If you have trouble finding cheap buys during the holiday shopping season, here are some inexpensive gadgets that could make for great gifts. Oakley will soon ship the sleek Split Thump sunglasses, which have removable headsets and an MP3 player that supports songs from iTunes. For plant enthusiasts, Thirsty Light is offering a lollipop-shaped gadget that measures moisture and alerts users when a plant needs watering. For homebodies, the USB Putt Returner, a minigolf set powered by a USB port, is a game gadget where users can test their putting skills.
Thumping MP3 sunglasses
If sunglasses define your looks, Oakley's Split Thumps offer plenty of substance with their sleek design, built-in MP3 player and removable headset. In fact, these updated sunglasses look better than their predecessors, where headsets looked like antennas popping out of a martian's head. This version has removable speakers and buttons that better align with the sunglasses' sleek design -- it's hard to locate the headsets on the side panel in a quick glance. These sunglasses are targeted at anyone who wants to look cool, according to the company, but are ideal for physically active folks like runners, cyclists or skiers. You can load music from iTunes and play back music in MP3, WMA and WAV formats on the sunglasses. They will be available on November 26, priced between US$249 to $399.
Thirsty Light is like a thermometer for plants -- it measures the moisture levels in a plant's soil and has an LED light that blinks when a plant needs to be watered. When placed in soil, the lollipop-shaped device has a sensor that measures the soil's electrical resistance every second, and the LED blinks when the plant is overwatered or needs watering. The gadget helps keep plants appropriately watered, the company claims, and it works with every plant.
For US$9.95, it could be a lifesaver for dying plants. It is available at thirstylight.com. If you have cacti, it obviously may not be needed.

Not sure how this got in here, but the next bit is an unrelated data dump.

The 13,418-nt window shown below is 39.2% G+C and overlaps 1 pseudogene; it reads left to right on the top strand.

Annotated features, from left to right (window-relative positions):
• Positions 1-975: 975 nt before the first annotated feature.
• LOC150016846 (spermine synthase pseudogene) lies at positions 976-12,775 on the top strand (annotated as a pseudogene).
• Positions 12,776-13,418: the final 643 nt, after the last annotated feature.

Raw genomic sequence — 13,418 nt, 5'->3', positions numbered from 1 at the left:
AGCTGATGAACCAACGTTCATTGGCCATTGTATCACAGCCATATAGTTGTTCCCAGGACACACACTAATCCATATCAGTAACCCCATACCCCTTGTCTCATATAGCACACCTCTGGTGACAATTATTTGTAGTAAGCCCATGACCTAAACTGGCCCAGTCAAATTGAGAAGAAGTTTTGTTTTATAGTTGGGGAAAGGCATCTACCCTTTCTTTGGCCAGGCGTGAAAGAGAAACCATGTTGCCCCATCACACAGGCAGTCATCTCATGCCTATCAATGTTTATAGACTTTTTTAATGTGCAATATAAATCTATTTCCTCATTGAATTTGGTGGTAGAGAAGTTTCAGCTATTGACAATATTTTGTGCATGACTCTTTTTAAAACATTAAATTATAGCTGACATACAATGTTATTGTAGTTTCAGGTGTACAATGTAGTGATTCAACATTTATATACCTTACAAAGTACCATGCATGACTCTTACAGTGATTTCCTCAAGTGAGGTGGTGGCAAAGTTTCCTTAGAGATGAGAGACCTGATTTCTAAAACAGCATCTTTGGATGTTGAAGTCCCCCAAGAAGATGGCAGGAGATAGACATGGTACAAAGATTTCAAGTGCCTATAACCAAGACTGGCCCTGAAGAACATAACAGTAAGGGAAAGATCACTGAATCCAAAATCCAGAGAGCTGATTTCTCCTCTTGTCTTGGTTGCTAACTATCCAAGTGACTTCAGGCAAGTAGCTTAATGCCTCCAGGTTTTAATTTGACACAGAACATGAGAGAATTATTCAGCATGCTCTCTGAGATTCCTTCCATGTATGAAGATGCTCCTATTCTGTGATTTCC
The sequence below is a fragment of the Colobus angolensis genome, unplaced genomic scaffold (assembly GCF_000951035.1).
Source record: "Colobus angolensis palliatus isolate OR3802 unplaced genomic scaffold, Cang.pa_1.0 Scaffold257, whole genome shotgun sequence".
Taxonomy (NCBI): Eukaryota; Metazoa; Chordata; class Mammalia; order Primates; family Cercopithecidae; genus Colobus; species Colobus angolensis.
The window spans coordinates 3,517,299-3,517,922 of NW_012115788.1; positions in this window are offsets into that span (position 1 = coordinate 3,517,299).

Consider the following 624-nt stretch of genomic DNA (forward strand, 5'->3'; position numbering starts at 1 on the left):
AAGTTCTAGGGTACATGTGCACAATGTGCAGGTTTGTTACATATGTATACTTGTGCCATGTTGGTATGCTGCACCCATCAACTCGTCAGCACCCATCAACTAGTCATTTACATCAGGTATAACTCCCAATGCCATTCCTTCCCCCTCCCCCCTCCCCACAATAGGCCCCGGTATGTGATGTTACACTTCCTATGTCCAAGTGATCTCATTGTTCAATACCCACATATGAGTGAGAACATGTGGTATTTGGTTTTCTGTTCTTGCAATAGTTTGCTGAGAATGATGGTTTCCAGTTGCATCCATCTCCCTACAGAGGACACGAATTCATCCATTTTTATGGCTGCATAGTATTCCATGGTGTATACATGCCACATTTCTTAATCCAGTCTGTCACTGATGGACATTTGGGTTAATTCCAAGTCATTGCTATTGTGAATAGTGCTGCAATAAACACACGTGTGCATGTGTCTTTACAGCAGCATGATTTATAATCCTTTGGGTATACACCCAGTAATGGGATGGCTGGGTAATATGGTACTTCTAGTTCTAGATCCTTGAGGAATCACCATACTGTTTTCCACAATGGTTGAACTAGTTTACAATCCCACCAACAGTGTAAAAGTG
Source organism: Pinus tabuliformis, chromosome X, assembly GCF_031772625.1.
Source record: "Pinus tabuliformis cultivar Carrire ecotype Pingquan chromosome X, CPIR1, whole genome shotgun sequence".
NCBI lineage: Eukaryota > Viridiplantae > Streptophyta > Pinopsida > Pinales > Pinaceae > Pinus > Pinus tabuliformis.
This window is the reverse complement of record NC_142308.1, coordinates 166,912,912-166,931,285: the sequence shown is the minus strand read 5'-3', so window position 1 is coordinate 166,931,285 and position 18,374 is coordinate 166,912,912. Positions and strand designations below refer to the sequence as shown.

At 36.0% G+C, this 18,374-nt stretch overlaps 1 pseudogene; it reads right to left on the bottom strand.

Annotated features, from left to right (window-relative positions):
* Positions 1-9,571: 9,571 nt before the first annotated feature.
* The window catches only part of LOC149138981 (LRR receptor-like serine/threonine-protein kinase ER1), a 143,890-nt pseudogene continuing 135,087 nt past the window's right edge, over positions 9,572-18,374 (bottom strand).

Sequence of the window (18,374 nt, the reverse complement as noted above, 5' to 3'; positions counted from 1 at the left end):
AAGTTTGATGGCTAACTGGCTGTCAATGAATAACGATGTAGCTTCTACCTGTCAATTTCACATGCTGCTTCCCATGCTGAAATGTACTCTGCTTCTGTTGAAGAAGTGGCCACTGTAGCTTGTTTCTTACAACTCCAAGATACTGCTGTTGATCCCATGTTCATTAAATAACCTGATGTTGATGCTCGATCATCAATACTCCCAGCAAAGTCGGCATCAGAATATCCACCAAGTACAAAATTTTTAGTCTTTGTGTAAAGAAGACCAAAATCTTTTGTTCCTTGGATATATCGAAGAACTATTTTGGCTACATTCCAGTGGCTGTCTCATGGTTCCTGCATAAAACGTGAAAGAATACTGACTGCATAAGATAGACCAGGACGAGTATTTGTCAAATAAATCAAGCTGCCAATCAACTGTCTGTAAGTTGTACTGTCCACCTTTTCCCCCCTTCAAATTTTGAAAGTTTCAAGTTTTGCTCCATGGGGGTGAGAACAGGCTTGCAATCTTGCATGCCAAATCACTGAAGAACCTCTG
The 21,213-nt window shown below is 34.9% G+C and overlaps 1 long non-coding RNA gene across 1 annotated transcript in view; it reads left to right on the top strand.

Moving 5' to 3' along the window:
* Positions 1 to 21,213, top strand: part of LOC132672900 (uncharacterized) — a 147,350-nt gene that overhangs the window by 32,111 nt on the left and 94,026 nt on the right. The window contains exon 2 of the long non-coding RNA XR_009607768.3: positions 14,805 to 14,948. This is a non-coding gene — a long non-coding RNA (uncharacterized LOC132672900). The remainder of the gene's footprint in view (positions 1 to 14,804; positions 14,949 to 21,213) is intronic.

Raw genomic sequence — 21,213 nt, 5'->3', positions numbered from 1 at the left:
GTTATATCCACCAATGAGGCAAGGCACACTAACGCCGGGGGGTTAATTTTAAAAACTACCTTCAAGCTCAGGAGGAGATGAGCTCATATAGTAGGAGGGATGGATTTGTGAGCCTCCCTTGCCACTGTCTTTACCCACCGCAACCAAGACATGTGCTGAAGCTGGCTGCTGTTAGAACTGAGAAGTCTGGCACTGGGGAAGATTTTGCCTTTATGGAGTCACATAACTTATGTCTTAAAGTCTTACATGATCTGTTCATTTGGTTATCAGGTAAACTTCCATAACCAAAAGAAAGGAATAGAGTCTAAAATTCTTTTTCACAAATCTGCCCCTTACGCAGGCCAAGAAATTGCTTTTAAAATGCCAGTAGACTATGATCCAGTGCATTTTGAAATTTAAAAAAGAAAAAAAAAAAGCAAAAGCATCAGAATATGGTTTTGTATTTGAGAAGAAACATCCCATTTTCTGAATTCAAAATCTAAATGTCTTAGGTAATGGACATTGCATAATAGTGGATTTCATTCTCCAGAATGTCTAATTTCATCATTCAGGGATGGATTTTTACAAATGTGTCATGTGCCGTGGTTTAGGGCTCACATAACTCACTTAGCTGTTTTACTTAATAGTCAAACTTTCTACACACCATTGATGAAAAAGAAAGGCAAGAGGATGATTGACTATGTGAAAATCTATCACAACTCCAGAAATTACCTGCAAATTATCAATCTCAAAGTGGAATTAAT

Duracell's new hack at rechargeable
Battery rechargers have been available for years, but Duracell has tweaked its recharger design a bit to make it affordable for batteries in portable products like digital cameras, MP3 players, portable gaming systems and cell phones. In addition to charging normal nickel-metal hydride (NiMH) batteries, the Mobile Charger has a USB port that portable electronics plug into to charge built-in rechargeable batteries. The Mobile Charger plugs into a wall outlet or a car adaptor. It is available for US$24.99.
USB Putt Returner
If the weather's nasty outside, power up your laptop and sharpen your minigolf skills with the USB Putt Returner. Plugging the gadget into a USB port activates the gadget, and a tiny putter can be used to aim a miniature golf ball to a hole inside the Putt Returner. If you strike a hole-in-one, the ball is automatically returned.
Powered by the USB port, this set comes with the Putt Returner gadget, a putter and six miniature golf balls. It's available at DrinkStuff for US$21. As it ships out of the UK, there could be additional shipping costs, and delivery may take some time.
Fujitsu's new laptop
Fujitsu in November introduced the LifeBook S6510, which packs the latest hardware and security features into a lightweight frame. Targeted at professionals, the system comes with a 14.1-inch widescreen system and weighs just 4 pounds (1.81 kilograms).
It also includes the trusted platform module, a chip that stores authentication data including encryption keys, digital certificates and passwords to protect data on PC. Microsoft's Windows Vista OS supports the TPM platform to encrypt and authenticate data.
Prices for the LifeBook S6510 start at US$1,529. A basic system runs Windows Vista Business OS and comes with Intel's Core 2 T7250 Processor, 1G byte of RAM, an 80G byte hard drive, Gigabit Ethernet, a DVD/CD-RW drive, wireless 802.11 a/b/g/n capabilities and TPM security capabilities.
It is available on Fujitsu's Web site.